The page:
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The Amazon Rainforest is the largest rainforest in the world. It extends for 3,000 mi (4,828 km) from the Andes mountains to the Atlantic Ocean. The rainforest covers parts of Brazil, Peru, Ecuador, Colombia, Bolivia, and Venezuela, encompassing over a billion acres and covering one-third of South America. The 6,500 mi (10,461 km) of the great Amazon River, second only to the Nile River in length, flows throughout the rainforest. Eleven hundred tributaries, some of which are over 1,000 mi (1,609 km) long, feed into the Amazon River.
Since the rainforest is close to the equator, its climate is hot and humid at all times. From 40 to 80 in (100 cm to 200 cm) of rain falls annually in the eastern section of the rainforest, while the western region experiences around 160 in (400 cm) of rain each year. thunderstorms occur more than 200 days of the year. In sections of the rainforest that are closest to the equator, rain falls almost constantly. Trees within the rainforest are always green, but many shed their leaves in response to biological and climatological changes.
The Amazon Rainforest is considered a resource for the entire world, in part because of the plant life that protects the world’s environment from the greenhouse effect. When the rainforest performs its natural function, at last 50 percent of the rain returns to the atmosphere on the leaves of trees through the process of evapotranspiration. This process uses the water loss from the trees in the rainforest to form clouds that make rain in other, more protected parts of the rainforest area.
The rainforest is made up of four layers: the emergent layer, the canopy, the understory, and the forest floor. The emergent layer is located at the top of the trees of the rainforest. This layer is subject to intensive amounts of sunlight, high temperatures, low humidity, and strong winds. The canopy, sometimes called the upper canopy, is made up of the tallest trees in the forest. These trees, which may grow to 200 ft (61 m), protect the land below from harsh sunlight. The middle layer of the rainforest, known as the understory or lower canopy, may be as high as 20 ft (6 m). It is made up of various small trees, vines, and shrubs. The forest floor or the jungle is composed of ground cover such as herbs, mosses, and fungi. The wildlife in this section of the rainforest eats roots, seeds, leaves, fruit, and smaller animals.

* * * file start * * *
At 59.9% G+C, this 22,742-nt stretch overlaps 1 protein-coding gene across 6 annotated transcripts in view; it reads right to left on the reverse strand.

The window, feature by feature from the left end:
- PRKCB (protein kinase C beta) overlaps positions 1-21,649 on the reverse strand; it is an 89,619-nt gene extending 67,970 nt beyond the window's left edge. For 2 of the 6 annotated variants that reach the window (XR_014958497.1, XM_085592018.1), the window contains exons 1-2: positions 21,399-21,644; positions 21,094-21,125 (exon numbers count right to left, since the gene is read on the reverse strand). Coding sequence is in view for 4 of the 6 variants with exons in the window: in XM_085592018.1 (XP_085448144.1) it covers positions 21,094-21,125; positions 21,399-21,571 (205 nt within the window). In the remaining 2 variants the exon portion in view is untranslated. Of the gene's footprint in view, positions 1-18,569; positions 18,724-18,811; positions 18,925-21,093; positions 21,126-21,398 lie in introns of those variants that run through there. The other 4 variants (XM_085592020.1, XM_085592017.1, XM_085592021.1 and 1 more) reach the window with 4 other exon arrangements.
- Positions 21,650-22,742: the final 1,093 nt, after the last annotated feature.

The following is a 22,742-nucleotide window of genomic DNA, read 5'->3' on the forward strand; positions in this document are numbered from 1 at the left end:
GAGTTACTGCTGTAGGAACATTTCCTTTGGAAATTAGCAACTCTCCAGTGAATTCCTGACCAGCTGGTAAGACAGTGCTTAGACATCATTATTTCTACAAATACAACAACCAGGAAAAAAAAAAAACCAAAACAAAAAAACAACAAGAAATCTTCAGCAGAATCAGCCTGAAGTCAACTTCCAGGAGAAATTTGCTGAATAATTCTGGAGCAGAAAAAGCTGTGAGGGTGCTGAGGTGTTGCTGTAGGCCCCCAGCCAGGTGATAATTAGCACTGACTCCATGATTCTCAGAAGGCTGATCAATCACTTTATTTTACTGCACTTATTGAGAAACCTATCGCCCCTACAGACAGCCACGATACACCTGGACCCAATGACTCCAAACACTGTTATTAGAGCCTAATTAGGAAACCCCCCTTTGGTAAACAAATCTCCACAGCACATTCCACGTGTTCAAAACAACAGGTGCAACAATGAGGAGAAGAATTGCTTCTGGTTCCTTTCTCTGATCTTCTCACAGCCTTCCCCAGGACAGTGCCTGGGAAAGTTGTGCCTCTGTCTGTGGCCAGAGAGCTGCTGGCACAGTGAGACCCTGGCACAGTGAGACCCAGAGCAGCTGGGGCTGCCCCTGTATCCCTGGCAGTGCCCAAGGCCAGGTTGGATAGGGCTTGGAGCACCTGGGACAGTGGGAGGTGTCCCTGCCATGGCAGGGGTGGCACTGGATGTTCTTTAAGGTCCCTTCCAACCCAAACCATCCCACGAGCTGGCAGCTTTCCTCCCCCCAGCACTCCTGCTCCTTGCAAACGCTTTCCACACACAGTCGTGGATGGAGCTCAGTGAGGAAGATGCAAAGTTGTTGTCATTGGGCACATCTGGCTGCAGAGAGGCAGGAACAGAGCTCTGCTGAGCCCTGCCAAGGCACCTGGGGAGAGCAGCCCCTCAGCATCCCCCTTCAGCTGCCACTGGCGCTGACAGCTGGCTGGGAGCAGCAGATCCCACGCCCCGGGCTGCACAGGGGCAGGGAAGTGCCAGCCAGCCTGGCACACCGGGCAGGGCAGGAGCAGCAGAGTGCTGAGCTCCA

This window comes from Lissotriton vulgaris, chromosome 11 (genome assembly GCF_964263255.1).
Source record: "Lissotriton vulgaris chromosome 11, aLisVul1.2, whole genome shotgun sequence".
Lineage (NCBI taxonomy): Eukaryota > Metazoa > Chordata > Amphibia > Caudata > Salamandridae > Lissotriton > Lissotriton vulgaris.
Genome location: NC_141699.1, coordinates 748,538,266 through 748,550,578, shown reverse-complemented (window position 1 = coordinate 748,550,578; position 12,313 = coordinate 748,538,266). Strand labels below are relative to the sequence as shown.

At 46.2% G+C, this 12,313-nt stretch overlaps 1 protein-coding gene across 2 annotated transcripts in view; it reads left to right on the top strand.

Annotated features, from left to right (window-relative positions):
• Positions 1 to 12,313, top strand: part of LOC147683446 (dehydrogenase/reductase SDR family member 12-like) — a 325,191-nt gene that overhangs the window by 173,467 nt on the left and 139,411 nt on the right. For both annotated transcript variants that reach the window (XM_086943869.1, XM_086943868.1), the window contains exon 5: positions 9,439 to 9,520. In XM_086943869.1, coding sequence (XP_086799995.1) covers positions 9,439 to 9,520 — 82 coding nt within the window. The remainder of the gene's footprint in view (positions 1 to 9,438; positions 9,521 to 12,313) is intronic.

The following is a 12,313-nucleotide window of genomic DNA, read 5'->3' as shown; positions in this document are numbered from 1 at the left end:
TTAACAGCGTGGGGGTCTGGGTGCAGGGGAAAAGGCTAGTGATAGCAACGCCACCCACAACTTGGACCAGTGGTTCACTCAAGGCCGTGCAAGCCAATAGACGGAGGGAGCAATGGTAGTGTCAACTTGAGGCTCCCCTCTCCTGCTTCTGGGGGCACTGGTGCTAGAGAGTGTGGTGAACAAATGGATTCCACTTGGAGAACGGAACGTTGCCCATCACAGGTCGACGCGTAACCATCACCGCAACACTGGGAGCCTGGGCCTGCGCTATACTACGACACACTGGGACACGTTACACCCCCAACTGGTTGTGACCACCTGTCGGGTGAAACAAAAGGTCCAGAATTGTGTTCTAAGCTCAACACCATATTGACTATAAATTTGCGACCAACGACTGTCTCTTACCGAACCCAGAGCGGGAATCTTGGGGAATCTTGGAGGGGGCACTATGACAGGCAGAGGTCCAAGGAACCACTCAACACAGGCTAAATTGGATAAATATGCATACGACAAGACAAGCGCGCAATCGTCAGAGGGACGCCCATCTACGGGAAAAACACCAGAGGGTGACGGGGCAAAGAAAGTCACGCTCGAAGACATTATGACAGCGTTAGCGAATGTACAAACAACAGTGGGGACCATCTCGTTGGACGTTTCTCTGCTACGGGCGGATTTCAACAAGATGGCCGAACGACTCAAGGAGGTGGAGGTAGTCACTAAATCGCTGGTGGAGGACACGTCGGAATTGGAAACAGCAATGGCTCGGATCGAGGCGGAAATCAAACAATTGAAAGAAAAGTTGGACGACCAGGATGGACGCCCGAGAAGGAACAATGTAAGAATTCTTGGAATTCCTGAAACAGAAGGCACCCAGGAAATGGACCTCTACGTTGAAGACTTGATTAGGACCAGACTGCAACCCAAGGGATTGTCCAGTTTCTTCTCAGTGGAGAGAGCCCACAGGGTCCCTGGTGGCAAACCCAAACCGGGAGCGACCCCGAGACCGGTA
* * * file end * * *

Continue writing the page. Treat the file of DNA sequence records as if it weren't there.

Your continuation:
Around two-thirds of all animals and plants in the rainforest inhabit the canopy. For instance, in a section of a canopy in the Peruvian rainforest, scientists identified over 50 species of ants, 1,000 species of beetles, some 1,799 arthropod species, and approximately 100,000 species of fauna. Samples taken from canopies in Panama, Brazil, Peru, and Bolivia revealed over 1,500 species of beetles in each canopy. Because the canopy area is not easily accessed and because many insects find shelter underneath the leaves, it is thought that thousands of species may yet be discovered. Some species of wildlife spend their entire lives in the trees of the rainforest.
Poverty, population growth, greed, and shortsightedness have historically been the major threats to the Amazon Rainforest. Construction, which often operates on the principle of "slash and burn,” has created a new threat since the middle of the 20th century. For instance, in February 2001, officials in Ecuador contracted with an international consortium to construct the 300-mi (483-km) Oleoducto de Crudos Pesados (Heavy Crude Pipeline) intended to transport crude oil from the rainforest to the Pacific Coast, affecting forests and wildlife and displacing native inhabitants.
Three major soil types have been identified within the Amazon Rainforest. One layer, known as ultisols, is made up of kaolinite clay and minerals that are transported from flooded upper soil levels. This acidic soil, containing aluminum compounds, is not conducive to plant life.
A second layer, called oxisols, which is made up solely of kaolinite clay, is thick and sticky and virtually unusable to plants. Spoldsol soils, which are found in higher lands that are not subject to flooding, tend to be sandy and acidic and are incapable of retaining nutrients. Soils in the rainforest are generally unable to absorb water, further contributing to the difficulties that local farmers face. On the other hand, soils within wetter parts of the rainforest provide an excellent growing area for exotic tropical plants, many of which serve as food for animals in the rainforest.
Many animals live in the busy canopy or treetop layer of the Amazon Rainforest shown above.
FAUNA AND FLORA